The longline fisherman often inspires an image of a big boat, a multi-person crew and screaming hydraulics. Terry Perensovich is the exception. Hand hauling out of a 16 foot Boston Whaler was how he liked to get it done and at 60 years young he still fishes his D-Class halibut from a skiff. At one point the Whaler had a hydraulic hauler from the outboard, but it was more trouble and maintenance than it was worth. “I wasn’t bummed when it broke,” says Terry. “I preferred handlining, kept things simple, but the anchors did get lighter over the years.” Terry has since upgraded to a 25 ft custom aluminum skiff with an electric hauler, but the program has stayed relatively the same. According to Terry, “When you’re out there your whole world is to keep the boat floating and put fish in the boat.” Camping on the beach as the sets soak was his typical routine, although this year with Covid-19 and social distancing protocols, his trips have been mainly day trips. He has felt other effects from the pandemic such as the drastic drop in dock price. Fortunately Terry felt from a young age that it was always important to be diversified. Terry began fishing in the derby days. He loved that he could take off from one job, usually construction, and go fish the derby, then go back to another job.
“I don’t want job security,” he jokes,” You go stale if you do the same thing every day.” Spoken like a true fisherman as Terry explains why he chose fishing over stability. Even with years of urging from his father, a life-long government employee, Terry always chose the non-traditional path. “It’s important to have a diverse skillset in today’s world,” Terry explains as he reflects on all the jobs he has held over the years. Shipwright, trapper, fisherman, construction worker and caretaker are only some of the hats Terry has worn.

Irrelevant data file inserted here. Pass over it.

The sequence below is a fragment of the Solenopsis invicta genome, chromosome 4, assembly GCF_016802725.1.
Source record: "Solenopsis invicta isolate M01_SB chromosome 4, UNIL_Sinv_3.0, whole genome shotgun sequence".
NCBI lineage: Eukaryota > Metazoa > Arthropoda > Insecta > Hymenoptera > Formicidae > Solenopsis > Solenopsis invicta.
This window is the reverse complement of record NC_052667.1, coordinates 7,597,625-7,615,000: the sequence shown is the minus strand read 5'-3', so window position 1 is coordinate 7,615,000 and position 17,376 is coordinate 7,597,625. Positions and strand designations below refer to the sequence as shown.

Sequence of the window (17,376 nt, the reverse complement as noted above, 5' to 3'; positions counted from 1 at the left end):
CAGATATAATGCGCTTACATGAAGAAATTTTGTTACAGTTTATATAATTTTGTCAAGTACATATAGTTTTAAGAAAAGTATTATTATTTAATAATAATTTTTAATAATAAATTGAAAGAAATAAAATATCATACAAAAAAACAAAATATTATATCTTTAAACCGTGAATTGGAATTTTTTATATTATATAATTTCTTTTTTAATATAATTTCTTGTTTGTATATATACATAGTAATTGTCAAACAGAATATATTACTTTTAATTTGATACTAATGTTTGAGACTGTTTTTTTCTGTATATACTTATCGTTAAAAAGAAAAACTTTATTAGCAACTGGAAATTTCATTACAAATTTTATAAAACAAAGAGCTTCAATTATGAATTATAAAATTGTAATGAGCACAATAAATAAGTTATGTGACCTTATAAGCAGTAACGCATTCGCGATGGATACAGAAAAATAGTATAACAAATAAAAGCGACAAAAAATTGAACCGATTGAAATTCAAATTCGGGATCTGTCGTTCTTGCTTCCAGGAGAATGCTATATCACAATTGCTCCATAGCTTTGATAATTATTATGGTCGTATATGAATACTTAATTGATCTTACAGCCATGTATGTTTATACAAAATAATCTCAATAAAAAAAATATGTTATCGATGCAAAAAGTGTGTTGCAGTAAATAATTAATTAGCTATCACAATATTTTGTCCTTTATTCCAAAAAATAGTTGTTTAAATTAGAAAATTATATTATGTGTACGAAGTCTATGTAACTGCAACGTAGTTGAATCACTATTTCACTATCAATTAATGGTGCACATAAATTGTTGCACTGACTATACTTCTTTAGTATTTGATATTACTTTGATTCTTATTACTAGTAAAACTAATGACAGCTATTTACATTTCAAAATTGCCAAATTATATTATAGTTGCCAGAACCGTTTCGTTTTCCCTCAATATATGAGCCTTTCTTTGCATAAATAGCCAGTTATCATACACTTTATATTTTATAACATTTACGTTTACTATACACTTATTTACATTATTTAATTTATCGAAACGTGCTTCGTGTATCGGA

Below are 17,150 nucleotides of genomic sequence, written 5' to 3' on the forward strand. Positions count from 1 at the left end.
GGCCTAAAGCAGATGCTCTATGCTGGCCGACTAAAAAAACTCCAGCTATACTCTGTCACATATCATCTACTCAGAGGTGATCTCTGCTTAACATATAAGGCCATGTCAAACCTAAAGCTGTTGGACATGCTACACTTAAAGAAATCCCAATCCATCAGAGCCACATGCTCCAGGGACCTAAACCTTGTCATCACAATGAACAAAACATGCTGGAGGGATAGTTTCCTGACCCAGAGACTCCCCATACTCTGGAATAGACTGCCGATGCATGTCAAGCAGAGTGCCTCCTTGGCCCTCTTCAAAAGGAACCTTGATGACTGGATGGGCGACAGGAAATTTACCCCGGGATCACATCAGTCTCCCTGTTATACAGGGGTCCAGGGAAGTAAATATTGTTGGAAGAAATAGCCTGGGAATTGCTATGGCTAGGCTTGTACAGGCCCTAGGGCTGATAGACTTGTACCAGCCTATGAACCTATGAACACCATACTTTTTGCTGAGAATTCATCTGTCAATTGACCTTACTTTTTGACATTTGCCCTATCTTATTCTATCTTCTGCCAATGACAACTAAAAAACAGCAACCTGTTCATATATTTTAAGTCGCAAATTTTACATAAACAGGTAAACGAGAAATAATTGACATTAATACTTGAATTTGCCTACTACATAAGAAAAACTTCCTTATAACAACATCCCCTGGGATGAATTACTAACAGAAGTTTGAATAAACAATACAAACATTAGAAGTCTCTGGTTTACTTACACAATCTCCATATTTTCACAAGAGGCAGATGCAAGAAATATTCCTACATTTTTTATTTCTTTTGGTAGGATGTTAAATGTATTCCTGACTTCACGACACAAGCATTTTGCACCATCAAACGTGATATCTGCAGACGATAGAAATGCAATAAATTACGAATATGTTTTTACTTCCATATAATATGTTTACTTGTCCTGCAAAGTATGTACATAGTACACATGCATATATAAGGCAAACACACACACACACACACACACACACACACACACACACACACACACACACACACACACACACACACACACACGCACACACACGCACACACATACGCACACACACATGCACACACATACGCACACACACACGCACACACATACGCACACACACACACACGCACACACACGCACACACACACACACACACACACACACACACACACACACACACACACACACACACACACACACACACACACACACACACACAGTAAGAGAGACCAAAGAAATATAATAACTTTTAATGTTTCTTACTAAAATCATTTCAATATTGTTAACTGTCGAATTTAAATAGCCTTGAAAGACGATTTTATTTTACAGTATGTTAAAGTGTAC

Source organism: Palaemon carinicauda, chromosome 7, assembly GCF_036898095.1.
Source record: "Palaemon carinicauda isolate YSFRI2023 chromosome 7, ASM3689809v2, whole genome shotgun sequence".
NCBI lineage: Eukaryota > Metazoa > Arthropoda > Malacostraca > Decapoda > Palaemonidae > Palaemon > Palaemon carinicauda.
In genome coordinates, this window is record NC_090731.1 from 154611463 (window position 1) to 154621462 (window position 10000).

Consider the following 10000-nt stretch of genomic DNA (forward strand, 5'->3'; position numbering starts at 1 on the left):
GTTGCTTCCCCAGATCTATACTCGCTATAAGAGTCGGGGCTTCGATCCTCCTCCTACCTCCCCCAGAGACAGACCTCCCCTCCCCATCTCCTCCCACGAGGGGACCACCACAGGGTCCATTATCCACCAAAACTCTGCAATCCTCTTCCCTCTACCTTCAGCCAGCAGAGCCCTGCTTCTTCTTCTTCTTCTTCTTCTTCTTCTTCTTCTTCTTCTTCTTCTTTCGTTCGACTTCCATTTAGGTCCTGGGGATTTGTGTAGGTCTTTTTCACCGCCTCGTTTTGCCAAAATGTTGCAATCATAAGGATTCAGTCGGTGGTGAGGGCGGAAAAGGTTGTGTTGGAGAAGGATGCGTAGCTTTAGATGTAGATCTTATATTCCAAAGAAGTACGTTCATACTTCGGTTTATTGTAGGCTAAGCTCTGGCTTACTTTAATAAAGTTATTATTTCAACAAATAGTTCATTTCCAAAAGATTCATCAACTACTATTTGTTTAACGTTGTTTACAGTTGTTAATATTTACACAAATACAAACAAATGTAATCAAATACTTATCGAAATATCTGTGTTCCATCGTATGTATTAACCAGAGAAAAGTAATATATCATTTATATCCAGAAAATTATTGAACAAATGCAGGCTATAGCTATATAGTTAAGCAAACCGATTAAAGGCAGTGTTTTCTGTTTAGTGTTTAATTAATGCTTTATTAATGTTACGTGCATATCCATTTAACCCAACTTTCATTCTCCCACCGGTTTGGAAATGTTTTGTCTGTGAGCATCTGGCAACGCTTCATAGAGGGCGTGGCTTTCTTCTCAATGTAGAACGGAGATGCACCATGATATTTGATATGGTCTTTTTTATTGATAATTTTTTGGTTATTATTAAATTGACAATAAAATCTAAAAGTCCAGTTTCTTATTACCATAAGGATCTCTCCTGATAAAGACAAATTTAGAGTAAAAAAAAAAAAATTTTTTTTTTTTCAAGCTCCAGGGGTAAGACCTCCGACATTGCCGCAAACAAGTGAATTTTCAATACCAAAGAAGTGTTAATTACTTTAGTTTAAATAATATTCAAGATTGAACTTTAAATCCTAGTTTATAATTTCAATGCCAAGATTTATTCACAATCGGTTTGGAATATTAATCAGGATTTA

Born and raised in Sitka, at 19, Terry went to Maine for Shipwright school. He has a love for the craft but no longer practices it as a business. He is currently rebuilding a 40 ft double ender wood troller named the Myrna D. The vessel had been destroyed in a fire, but he loved her lines and enjoys the work without the pressure of it being a job. “There’s no one standing over your shoulder, no deadlines, no one asking you how much is it going to cost,” he explains.
Aside from fishing, Terry spends a portion of his year care-taking a homestead on Admiralty Island. He still traps for martin, something he has done since childhood. “Fur is a much better product than all the plastic clothes we are wearing now.” He laments the downfall of the prices for furs, but he still enjoys trapping as more of a hobby. When the price of a martin pelt goes from $200 to $12 it’s hard to justify it as a business. Nature has a way of forcing us into reflection and as Terry reflects on this upcoming winter trip to Admiralty Island he shares, “I manage to fill my time but I feel more fulfilled than filled.” He enjoys the time in solitude to reflect on his life and goals for the upcoming year.
When asked about his future, Terry refers to the statue of the Pioneer in front of the Pioneer home in Sitka. He sees his future like that of the pioneer, with his pack full, his tools in hand, he’s ready for anything that may come his way. “If all you do is fish and one day you decide to retire and stop fishing, your whole identity and self worth stops with it,” Terry explains.
Sometimes he wonders how he is still fishing after all these years, but good work ethic and a diverse set of skills can go a long way in this world and Terry is proof of just that.